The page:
86mm filter thread

Aperture Variation
150-190mm – f/5
200-240mm – f/5.6
250-290mm – f/6
300-500mm – f/6.3

This is by no means a fast lens.

Buttons and Switches

Zoom lock at 150mm (probably to stop it extending whilst being carried);
Focus switch – M/A Auto with Override; Manual mode.
VR – Off, Mode 1, Mode 2. Mode 1 is panning, Mode 2 damps out all shaking.

Build and Action

Plastic outer casing, and my version has the older Sigma-style speckled black matte finish which scrapes off over time. Wide ribbed rubber zoom ring (further away) and slightly narrower ribbed focus ring (nearer). Metal lens mount. No rubber lens-mount flange.

Focus ring is quite light and smooth, but the zoom ring is very, very stiff, and will tire you out unless you lift weights. To add insult to injury, my copy of the lens has a slow zoom creep that occurs when the lens is elevated to around +/-70 degrees or more due to the sheer amount of glass in the zooming barrel; a small amount of force is required on the zoom ring to keep it still.

However, the gearing is such that you *can* use this as a push-pull lens for zooming. I don’t know whether this will cause long term damage to the lens zoom mechanism, but I’d rather that then have it screw with my wrist. Luckily, most of the time I use it at 500mm so I don’t have to zoom in and out as much.

Although it feels like there is a lot of plastic in here, it feels solid, not just heavy. I’m pretty sure I could bludgeon someone to death with this lens, and after wiping it clean, use it again without problems.

Autofocus Performance

Infinity to Wide to Infinity: 2.1 seconds. No speed stepping up or down with respect to light – this is as fast as it goes.

Autofocus speed is noticeably more leisurely than the 70-300 VR, although there is a heck of a lot more glass to move. Apart from the slow autofocus, accuracy is also an issue. For single shots, given sufficient time to focus, the lens is generally accurate. For tracking/panning subjects, the lens focus is occasionally shifts in and out mid-pan. For the most part, shot focus is generally satisfactory, but every now and then it will blow in or out quite far from intended focus, leading to a badly out of focus shot from a single panning group. This doesn’t happen very often though, but it does happen. Also, due to the slow focus, panning should be done with targets ideally passing in front of you from side to side. If it’s coming towards you at any speed, the focus is too slow to keep up.

At the long end, having a wide aperture of f/6.3 doesn’t seem to badly affect the ability to focus at the extremes of the sensor – I think the lens is a bit too slow-focussing for that to really show up.

As a suggestion, I wouldn’t advise using this lens with a 3D or auto AF modes, unless you’re shooting into a totally clear sky – due to the slow focus, if it goes off-track then it will take some time to wander back into focus.

Optical Qualities

Generally, it’s fair to say that this lens is optimised towards the shorter focal lengths. Colour seems a little more muted than both the Nikon 70-300 VR and 35mm f/1.8 DX, for example. Chromatic aberrations appears the longer you are, especially in the corners.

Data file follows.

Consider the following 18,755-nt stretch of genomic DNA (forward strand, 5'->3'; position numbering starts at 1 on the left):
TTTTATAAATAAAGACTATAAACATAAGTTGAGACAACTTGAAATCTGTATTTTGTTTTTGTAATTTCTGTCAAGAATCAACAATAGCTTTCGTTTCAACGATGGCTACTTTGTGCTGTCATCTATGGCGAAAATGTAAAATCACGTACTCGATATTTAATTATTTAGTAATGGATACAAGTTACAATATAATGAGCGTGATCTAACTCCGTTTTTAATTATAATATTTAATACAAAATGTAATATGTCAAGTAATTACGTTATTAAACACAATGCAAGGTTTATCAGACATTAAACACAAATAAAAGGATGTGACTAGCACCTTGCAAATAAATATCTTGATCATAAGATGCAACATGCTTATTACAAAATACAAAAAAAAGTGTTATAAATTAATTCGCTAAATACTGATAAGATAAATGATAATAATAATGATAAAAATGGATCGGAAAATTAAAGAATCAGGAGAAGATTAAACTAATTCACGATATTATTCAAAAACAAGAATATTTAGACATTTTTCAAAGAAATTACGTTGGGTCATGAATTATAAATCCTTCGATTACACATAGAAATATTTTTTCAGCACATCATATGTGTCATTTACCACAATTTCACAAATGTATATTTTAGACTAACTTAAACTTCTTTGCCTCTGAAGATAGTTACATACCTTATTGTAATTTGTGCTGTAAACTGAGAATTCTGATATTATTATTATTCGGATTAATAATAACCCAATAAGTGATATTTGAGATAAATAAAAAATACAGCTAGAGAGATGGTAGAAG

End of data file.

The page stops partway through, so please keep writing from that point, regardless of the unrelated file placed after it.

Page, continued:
A particular effect I’ve noticed is that with stabilisation (OS/VR/IS, call it what you will) on, the photo will occasionally have a “halo” effect around subjects of contrast, and not just due to blooming. Stopping down to around f/8 or f/9 mostly eliminates this, as does turning off stabilisation if at all possible.

In terms of acuity, from 150mm to about 300mm, the lens is alright. Ultimate quality doesn’t seem to be as pin-sharp as the Nikon 70-300 VR is capable of between 70 to 200mm, but it might surprise you every now and then. For the majority of shots, it should be almost similar to the Nikon, especially stepped down, but with a lower level of contrast. Colour may be a little less saturated as well. Sharpness across the frame varies as expected, following the traditional centre-sharp, corner-soft arrangement.

From 300mm onwards, the lens starts to go downhill, as one might expect, getting progressively softer. Upon reaching 500mm, which is probably why most people buy this lens, it will probably have to be stopped down to reduce haloing and also to get sharpness/contrast up – without stopping down, the haloing and innate softness will make pictures taken wide open lacking of clarity, unless the subject is close by.

Finally, distant subjects tend to be softer than close subjects at the same focal length. It’s very hard to say how much of this will be due to atmospheric aberrations and thermal shimmer, but in my humble opinion, there is a penalty for shooting farther targets than there is closer ones due to the optics.



The cheapest way to 500mm;
For the focal length, relatively light;
Perfectly servicable optics between 150-300mm
Stabilisation works really well.


The cheapest way to 500mm;
If you thought f/6.3 was bad, it’s actually worse than that;
It’s a Sigma – some are good, some are bad – take your chances;
Autofocus is slow. If it hunts, you’ve lost the shot.


I purchased this lens for the same reason most other people do – to get to 500mm to shoot wildlife. The good news is that it *is* capable of getting pictures at 500mm, but only stopped down as I mentioned previously – that means that, even at ISO 200 or 400, this is a sunny day lens only. You can shoot in overcast weather, but it’s difficult unless you have a steady support. That said, stabilisation is implemented very well here – you can get shots at the long end down to 1/60s, although the success rate is realistically low. But it *is* possible.

At one and a half kilos, it does weigh a bit and will tire you out if you’re not used to lifting such heavy lenses. Then again, this is still a lightweight in comparison to high end super-teles. Now is a good time to practice with that monopod.